Balancing breaks and billables

health well-being work/life balance

In our home, there’s one more weekend before the start of the school year (Minnesota schools typically start after Labor Day; I know many of your schools are already back in session.)

That means a few more late nights watching our favorite streaming shows with our teenagers.

One more weekend trip to the cabin for Labor Day weekend.

One trip to the State Fair (we are huge State Fair fans!).

A few more days of the summer “un-schedule” where we are juggling our teenagers’ work commitments, social commitments, packing/cleaning for our college student, and a lack of any semblance of consistency from day to day. Whether or not you have kids at home, most of us have a “summer” schedule and a “rest of the year” schedule.

But now the time has come for all of us (if it hasn’t already) to shift from summer rhythm to fall or “school year” rhythm.

Predictable times to get out the door, get to work, get home from work, the evening routine, etc. Fewer Friday afternoons off or long weekends. Fewer longer lunches outside or patio happy hours.

But what does that mean for your work schedule? 

Are you also going to slip back into (or continue) your pedal-to-the-metal work pace, powering through all day until you slam the computer shut and run out the door to race home?

Or are you taking enough time during your days to take a little break, recharge, refuel, and come back to your work refreshed and re-energized

It’s been proven time and time again that taking breaks during your work day is good for your well-being and your performance.

“Counter to the popular narrative of working long work hours, our research suggests that taking breaks within work hours not only does not detract from performance, but can help boost it,” suggest Zhanna Lyubykh and Duygu Biricik Gulseren in their Harvard Business Review article, “How to Take Better Breaks at Work, According to Research.”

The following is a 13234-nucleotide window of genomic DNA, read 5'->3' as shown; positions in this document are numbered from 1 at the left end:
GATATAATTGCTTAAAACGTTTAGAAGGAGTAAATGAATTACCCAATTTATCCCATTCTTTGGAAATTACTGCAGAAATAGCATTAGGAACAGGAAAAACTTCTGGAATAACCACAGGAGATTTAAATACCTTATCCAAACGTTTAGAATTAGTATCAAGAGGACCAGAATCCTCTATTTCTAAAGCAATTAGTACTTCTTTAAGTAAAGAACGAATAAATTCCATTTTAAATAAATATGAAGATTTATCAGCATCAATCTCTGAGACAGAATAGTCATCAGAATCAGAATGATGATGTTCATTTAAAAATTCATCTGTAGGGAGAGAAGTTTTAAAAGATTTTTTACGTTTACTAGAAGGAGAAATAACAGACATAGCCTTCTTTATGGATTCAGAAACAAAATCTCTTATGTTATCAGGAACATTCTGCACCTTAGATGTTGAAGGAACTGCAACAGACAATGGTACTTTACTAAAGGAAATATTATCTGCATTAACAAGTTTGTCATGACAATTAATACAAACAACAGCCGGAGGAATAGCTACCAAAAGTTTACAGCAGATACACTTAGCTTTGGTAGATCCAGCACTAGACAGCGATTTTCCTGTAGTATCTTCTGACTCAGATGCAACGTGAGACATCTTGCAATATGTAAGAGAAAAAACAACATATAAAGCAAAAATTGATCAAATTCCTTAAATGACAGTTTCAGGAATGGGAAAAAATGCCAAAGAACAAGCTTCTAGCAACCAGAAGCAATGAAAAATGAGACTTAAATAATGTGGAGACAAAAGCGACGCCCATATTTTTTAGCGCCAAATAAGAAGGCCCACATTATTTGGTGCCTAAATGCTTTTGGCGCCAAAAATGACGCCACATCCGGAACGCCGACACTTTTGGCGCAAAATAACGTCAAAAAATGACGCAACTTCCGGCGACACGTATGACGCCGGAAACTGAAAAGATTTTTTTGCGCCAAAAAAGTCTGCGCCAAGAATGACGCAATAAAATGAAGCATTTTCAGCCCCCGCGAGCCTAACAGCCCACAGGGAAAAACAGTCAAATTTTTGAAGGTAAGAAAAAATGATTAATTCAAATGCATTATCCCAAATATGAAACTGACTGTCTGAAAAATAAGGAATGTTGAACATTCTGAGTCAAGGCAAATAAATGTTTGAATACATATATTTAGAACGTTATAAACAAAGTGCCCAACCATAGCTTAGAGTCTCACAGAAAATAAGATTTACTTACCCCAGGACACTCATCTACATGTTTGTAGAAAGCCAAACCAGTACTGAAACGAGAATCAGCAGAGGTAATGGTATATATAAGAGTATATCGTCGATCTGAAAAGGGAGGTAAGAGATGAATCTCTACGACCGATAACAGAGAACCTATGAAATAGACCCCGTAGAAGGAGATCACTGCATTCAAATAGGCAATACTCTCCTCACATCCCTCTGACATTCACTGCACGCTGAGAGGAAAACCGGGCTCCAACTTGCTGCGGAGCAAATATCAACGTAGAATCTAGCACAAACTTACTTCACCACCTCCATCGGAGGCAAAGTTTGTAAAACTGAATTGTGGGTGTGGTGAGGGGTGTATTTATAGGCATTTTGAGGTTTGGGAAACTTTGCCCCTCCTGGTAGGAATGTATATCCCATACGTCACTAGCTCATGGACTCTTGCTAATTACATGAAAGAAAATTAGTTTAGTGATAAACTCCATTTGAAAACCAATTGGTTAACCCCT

Lyubykh and Gulseren go on to suggest that  “employee performance has always been a concern for organizations, and more organizations are making efforts to address employee well-being today. Work breaks as a promising tool to improve both.”

In the legal profession, this feels counterintuitive. Many of us work within the billable hour system. Time is, literally, money. Breaks aren’t billable. 

Our to-do lists are too long, and it feels like breaks just delay getting work done.

But what if you came back to your work fresher, faster, happier, more innovative, and more productive after a meaningful break? 

That’s exactly what research shows breaks help you do!

Researcher John Trougakos, associate professor of management at the University of Toronto Scarborough found that “disconnecting from work can do wonders for people’s energy and mindset.”

But not all breaks are created equal, according to this fascinating article: “Researchers also found evidence of something most of us know from observation: Not all breaks are created equal. To get the full benefit of a break, you must completely disconnect from work. Ideally, stand up from your desk and walk away from your computer.”

So - for the sake of your well-being and your performance - find some time to take some short breaks throughout the day. Those breaks might be the best thing you do for your work and your mental health! 

Let me know what you do throughout the day to take a break to restore your brain, your body, your energy, and your focus. Your performance and your well-being (and maybe even your employer once they see the benefits) will thank you!